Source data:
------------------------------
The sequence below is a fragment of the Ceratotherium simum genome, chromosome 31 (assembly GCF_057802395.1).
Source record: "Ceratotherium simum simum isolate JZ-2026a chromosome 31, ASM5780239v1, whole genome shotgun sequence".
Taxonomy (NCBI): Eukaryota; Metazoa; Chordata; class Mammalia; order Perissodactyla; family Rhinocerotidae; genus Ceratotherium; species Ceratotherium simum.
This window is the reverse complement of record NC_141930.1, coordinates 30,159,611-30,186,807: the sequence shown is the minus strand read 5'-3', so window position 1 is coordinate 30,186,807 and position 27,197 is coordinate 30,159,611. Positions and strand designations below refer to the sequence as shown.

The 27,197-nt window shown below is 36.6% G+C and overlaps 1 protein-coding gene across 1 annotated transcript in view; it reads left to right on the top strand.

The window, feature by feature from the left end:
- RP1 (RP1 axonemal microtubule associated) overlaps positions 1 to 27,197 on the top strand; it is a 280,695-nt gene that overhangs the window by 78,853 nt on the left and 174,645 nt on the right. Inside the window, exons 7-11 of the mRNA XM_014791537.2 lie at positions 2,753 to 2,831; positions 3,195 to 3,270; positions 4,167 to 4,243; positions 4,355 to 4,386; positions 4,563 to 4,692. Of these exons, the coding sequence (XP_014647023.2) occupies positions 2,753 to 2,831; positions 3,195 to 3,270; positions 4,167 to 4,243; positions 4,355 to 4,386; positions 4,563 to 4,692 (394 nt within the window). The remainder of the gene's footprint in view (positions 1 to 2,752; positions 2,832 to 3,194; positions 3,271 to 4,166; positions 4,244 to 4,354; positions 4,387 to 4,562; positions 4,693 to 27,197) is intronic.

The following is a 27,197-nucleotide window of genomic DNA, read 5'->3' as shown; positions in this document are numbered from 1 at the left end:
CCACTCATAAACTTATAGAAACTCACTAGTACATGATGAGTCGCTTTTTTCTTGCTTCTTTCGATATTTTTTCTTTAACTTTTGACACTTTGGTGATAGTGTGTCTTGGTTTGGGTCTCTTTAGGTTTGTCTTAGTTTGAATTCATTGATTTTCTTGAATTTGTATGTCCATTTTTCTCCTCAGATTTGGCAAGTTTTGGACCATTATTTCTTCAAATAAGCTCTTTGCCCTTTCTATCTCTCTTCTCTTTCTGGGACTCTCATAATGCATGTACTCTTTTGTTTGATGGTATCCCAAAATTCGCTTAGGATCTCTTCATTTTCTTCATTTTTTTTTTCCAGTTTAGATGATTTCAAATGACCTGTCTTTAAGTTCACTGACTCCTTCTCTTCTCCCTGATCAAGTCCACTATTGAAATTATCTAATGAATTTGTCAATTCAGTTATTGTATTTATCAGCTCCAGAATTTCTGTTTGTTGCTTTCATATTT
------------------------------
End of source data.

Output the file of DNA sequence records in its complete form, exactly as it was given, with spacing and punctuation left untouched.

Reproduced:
The sequence below is a fragment of the Ceratotherium simum genome, chromosome 31 (assembly GCF_057802395.1).
Source record: "Ceratotherium simum simum isolate JZ-2026a chromosome 31, ASM5780239v1, whole genome shotgun sequence".
Taxonomy (NCBI): Eukaryota; Metazoa; Chordata; class Mammalia; order Perissodactyla; family Rhinocerotidae; genus Ceratotherium; species Ceratotherium simum.
This window is the reverse complement of record NC_141930.1, coordinates 30,159,611-30,186,807: the sequence shown is the minus strand read 5'-3', so window position 1 is coordinate 30,186,807 and position 27,197 is coordinate 30,159,611. Positions and strand designations below refer to the sequence as shown.

The 27,197-nt window shown below is 36.6% G+C and overlaps 1 protein-coding gene across 1 annotated transcript in view; it reads left to right on the top strand.

The window, feature by feature from the left end:
- RP1 (RP1 axonemal microtubule associated) overlaps positions 1 to 27,197 on the top strand; it is a 280,695-nt gene that overhangs the window by 78,853 nt on the left and 174,645 nt on the right. Inside the window, exons 7-11 of the mRNA XM_014791537.2 lie at positions 2,753 to 2,831; positions 3,195 to 3,270; positions 4,167 to 4,243; positions 4,355 to 4,386; positions 4,563 to 4,692. Of these exons, the coding sequence (XP_014647023.2) occupies positions 2,753 to 2,831; positions 3,195 to 3,270; positions 4,167 to 4,243; positions 4,355 to 4,386; positions 4,563 to 4,692 (394 nt within the window). The remainder of the gene's footprint in view (positions 1 to 2,752; positions 2,832 to 3,194; positions 3,271 to 4,166; positions 4,244 to 4,354; positions 4,387 to 4,562; positions 4,693 to 27,197) is intronic.

The following is a 27,197-nucleotide window of genomic DNA, read 5'->3' as shown; positions in this document are numbered from 1 at the left end:
CCACTCATAAACTTATAGAAACTCACTAGTACATGATGAGTCGCTTTTTTCTTGCTTCTTTCGATATTTTTTCTTTAACTTTTGACACTTTGGTGATAGTGTGTCTTGGTTTGGGTCTCTTTAGGTTTGTCTTAGTTTGAATTCATTGATTTTCTTGAATTTGTATGTCCATTTTTCTCCTCAGATTTGGCAAGTTTTGGACCATTATTTCTTCAAATAAGCTCTTTGCCCTTTCTATCTCTCTTCTCTTTCTGGGACTCTCATAATGCATGTACTCTTTTGTTTGATGGTATCCCAAAATTCGCTTAGGATCTCTTCATTTTCTTCATTTTTTTTTTCCAGTTTAGATGATTTCAAATGACCTGTCTTTAAGTTCACTGACTCCTTCTCTTCTCCCTGATCAAGTCCACTATTGAAATTATCTAATGAATTTGTCAATTCAGTTATTGTATTTATCAGCTCCAGAATTTCTGTTTGTTGCTTTCATATTT